Two years after a fatal oil-train derailment in Quebec drew national attention to the transport of crude oil, more than 100 people gathered Saturday in Center City to remember the victims and demand better train safety controls in Philadelphia.
"These trains go through our neighborhoods and right past our most important icons, and right by a major water supply," said Tracy Carluccio, director of special projects at Delaware Riverkeeper Network, one of the groups that organized the rally at Schuylkill River Trails park, near tracks used by oil trains daily. "We are all exposed to this danger."
Petroleum from North Dakota's Bakken oil field has been implicated in several dramatic North American rail accidents in recent years, most recently in February in West Virginia, when a fiery crash erupted near Mount Carbon. In the 2013 accident in Canada, a train derailed and crashed in Lac Mégantic, Quebec, exploding in fire and killing 47 people.
Two major freight carriers, CSX and Norfolk Southern, now move from 45 to 80 oil trains through Philadelphia each week, according to city officials.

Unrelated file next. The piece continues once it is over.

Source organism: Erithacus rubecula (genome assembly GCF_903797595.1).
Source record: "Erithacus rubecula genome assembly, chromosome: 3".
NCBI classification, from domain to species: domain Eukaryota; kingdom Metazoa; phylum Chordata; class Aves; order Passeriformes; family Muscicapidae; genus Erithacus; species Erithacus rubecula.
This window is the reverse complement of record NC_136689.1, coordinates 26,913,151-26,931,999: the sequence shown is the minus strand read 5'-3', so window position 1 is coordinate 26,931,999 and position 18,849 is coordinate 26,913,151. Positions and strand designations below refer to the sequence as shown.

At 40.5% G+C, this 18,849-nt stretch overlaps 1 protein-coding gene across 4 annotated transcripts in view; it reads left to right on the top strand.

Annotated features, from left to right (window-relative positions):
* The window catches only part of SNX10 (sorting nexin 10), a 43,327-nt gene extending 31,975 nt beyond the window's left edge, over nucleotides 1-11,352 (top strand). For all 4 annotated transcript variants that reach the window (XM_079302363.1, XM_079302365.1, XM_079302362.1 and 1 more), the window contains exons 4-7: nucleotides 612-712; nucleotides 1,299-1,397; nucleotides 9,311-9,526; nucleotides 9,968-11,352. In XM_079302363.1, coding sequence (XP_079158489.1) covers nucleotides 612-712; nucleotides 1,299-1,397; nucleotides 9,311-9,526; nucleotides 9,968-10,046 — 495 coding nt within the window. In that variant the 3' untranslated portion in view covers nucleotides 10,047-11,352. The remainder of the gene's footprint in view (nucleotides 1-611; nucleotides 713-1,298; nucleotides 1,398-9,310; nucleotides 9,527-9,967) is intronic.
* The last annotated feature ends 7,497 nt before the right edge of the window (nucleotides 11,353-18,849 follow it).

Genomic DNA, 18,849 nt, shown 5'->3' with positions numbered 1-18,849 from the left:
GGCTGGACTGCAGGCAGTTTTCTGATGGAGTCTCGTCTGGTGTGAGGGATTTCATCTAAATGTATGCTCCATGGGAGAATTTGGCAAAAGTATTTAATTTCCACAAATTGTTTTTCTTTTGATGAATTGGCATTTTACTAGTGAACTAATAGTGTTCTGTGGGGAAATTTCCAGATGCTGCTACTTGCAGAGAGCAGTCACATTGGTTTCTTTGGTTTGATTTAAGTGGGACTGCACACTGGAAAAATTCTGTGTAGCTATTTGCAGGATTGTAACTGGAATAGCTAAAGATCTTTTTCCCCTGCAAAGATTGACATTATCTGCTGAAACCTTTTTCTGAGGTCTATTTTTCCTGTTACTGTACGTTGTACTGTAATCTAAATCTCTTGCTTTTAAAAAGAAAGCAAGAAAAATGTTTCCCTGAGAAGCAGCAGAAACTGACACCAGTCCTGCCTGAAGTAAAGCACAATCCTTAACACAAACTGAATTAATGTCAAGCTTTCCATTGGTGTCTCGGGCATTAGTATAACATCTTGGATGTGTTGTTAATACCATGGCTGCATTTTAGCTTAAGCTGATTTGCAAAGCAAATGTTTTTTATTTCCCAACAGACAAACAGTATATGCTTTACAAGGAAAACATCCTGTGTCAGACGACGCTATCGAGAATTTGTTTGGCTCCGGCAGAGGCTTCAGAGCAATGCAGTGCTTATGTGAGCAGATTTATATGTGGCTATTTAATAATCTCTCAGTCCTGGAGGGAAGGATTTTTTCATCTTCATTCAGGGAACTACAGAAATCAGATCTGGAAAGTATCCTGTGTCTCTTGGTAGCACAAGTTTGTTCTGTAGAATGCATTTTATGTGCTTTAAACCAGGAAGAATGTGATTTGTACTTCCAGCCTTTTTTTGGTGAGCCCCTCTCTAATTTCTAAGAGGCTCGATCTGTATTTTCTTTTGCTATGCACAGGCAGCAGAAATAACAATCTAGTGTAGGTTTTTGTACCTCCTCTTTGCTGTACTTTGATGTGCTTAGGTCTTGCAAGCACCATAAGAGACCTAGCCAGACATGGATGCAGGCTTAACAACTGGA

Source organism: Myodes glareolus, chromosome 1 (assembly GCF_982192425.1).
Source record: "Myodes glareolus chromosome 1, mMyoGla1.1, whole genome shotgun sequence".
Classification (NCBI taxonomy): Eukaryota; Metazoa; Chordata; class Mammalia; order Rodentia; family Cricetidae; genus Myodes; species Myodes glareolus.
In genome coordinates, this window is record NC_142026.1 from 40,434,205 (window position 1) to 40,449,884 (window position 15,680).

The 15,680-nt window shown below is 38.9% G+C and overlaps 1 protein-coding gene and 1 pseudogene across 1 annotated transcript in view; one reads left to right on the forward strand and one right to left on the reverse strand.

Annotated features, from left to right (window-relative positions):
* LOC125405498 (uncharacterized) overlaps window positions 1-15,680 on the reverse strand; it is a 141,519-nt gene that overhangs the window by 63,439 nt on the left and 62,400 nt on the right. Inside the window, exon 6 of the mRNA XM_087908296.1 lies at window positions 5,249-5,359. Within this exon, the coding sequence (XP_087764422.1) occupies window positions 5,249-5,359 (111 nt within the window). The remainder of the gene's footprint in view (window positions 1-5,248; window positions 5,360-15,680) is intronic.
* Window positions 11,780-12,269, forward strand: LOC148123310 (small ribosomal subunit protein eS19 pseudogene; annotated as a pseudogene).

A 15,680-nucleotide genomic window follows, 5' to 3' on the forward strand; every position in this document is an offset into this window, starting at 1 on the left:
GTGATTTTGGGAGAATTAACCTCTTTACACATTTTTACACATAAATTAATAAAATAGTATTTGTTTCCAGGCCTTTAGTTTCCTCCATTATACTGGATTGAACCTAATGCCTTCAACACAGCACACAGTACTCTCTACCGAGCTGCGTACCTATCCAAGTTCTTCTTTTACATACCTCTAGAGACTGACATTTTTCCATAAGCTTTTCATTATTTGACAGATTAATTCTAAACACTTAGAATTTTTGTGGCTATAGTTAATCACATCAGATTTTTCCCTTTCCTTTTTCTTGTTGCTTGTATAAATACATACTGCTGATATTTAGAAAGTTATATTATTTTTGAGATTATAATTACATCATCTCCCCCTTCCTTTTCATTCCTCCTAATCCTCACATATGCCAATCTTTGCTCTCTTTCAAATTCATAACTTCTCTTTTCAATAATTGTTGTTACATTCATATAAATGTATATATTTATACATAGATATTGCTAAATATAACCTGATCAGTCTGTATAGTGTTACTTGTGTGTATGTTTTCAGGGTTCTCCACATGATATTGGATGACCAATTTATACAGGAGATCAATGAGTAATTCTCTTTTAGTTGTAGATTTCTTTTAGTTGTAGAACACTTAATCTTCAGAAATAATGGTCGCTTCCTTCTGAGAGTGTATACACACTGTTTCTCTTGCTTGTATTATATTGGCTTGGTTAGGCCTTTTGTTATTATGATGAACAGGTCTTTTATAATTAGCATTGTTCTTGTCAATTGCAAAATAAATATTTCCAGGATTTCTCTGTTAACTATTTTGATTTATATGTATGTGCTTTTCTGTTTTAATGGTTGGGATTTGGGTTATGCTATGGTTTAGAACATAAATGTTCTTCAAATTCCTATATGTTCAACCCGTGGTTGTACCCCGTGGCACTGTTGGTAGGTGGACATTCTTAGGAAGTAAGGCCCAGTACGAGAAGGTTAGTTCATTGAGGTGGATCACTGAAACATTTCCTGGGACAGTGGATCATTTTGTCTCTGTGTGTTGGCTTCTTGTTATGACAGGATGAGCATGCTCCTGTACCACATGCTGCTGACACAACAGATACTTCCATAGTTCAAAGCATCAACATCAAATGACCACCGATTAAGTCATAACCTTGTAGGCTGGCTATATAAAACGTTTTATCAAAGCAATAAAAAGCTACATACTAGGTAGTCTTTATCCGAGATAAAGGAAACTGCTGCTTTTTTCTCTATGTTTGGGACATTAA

Some residents who live near the tracks in Center City or South Philadelphia said they felt unsafe knowing that the trains carry such volatile material.
Jed Dodd of the Brotherhood of Maintenance of Way Employees, which represents Norfolk Southern and CSX workers, said the city must strengthen safety guidelines that govern such trains, and put pressure on the federal government to do the same.
"It's only a matter of time for an oil train to jump off a track, cause a crash, and destroy a piece of Philadelphia," he said.
The rally included a memorial for Quebec's victims, as well as a jazz funeral procession led by the West Philadelphia Orchestra marching band.
Environmental groups have lobbied the city to take action since a CSX oil train last year derailed on a bridge near Center City. The accident caused no leaks, but the oil cars tilted precariously over the Schuylkill.
In March, Council urged the federal government to tighten rules on crude oil trains. It also called for the city to plan emergency-response workshops for communities on rail routes.
Area refineries have become increasingly dependent upon rail shipments of domestic crude oil, which has displaced more expensive imported oil delivered by ships.
Philadelphia Energy Solutions, which operates the former Sunoco refinery in South Philadelphia, has said a large-scale accident is unlikely here because trains run on isolated tracks and do not move at high speeds when traveling through the city.